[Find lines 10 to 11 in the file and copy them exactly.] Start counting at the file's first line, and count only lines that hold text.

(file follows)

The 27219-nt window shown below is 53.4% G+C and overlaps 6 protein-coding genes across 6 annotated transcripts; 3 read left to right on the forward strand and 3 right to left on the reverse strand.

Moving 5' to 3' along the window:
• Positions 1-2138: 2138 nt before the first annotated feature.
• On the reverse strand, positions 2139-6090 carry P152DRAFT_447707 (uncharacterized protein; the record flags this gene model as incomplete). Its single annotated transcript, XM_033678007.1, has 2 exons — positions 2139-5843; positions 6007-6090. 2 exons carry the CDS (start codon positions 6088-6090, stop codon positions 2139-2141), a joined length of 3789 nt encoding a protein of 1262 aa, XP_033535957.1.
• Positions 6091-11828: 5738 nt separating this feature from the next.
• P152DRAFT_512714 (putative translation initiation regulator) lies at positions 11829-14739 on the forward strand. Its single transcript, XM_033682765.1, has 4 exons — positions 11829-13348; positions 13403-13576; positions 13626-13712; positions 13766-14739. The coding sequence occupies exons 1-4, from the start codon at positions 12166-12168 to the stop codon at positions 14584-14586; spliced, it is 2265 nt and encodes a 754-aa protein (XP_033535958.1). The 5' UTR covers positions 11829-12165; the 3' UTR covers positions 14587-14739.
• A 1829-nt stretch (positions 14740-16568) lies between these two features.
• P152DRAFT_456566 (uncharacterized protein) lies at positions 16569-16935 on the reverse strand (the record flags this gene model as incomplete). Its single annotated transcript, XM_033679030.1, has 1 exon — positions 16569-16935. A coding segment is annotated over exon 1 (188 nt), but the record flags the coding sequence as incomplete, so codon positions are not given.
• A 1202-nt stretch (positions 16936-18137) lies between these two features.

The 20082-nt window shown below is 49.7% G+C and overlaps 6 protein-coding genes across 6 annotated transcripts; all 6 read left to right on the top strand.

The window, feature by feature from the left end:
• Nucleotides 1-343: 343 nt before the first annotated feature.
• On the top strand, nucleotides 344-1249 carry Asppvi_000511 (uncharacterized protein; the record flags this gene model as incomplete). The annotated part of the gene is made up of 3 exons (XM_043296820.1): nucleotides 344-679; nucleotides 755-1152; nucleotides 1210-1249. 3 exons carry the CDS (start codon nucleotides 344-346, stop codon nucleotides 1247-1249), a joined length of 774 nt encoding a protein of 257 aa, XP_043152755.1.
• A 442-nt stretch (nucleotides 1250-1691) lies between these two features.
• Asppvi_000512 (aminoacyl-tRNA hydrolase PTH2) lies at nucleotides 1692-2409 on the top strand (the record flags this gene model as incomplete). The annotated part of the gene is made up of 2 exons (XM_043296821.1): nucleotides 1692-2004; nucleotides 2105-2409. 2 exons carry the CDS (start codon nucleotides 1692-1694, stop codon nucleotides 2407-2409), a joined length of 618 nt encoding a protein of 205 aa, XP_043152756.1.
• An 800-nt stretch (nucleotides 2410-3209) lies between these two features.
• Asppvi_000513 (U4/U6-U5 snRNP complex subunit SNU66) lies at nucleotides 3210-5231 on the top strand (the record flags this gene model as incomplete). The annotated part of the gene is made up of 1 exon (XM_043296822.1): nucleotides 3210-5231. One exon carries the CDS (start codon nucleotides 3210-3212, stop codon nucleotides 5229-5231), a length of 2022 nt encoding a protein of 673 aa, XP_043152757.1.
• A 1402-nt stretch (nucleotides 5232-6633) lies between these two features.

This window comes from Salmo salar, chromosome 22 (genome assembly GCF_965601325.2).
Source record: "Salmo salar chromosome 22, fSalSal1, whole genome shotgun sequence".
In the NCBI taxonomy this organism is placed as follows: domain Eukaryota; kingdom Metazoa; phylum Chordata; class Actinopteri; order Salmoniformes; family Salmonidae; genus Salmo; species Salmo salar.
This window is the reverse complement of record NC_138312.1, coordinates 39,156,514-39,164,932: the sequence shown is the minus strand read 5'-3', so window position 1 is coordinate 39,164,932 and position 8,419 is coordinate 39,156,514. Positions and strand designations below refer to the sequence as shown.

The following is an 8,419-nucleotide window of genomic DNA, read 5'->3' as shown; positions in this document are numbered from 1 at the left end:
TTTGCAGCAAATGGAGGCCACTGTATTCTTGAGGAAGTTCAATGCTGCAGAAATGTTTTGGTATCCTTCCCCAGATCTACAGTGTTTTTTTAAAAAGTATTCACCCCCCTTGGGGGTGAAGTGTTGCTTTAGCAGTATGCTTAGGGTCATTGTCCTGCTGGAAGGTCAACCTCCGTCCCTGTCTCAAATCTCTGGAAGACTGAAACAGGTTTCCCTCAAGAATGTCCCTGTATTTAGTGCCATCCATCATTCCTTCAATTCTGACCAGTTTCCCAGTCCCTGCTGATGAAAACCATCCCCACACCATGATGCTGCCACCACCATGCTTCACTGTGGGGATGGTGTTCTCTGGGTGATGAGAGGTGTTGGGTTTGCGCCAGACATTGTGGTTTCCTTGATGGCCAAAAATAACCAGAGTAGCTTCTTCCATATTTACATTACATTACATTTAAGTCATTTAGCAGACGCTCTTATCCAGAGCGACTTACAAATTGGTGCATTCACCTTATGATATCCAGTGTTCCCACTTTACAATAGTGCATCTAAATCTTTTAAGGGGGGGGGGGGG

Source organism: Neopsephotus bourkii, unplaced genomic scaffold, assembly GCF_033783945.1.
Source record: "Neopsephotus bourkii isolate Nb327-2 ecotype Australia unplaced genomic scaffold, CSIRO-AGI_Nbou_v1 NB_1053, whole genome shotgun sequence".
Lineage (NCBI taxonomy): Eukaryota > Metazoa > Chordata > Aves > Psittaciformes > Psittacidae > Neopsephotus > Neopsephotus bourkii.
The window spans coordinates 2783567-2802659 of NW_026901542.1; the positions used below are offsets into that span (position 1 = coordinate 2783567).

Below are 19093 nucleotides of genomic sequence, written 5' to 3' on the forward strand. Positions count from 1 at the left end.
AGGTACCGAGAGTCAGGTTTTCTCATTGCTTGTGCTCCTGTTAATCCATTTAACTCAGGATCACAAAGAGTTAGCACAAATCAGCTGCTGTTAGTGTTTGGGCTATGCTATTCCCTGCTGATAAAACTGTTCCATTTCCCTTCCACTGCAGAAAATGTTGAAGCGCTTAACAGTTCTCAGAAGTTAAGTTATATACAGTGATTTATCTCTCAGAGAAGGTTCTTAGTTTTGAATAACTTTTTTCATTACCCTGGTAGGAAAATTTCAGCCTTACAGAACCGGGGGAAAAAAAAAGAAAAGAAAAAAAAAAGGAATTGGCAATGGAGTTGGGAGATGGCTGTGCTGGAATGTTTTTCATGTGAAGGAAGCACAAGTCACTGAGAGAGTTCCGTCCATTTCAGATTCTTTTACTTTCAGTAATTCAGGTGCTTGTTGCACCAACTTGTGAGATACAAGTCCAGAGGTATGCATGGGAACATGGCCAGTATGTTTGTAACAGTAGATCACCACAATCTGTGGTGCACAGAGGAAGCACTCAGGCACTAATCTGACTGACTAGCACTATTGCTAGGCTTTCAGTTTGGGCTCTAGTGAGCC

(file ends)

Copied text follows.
The 20082-nt window shown below is 49.7% G+C and overlaps 6 protein-coding genes across 6 annotated transcripts; all 6 read left to right on the top strand.

The window, feature by feature from the left end: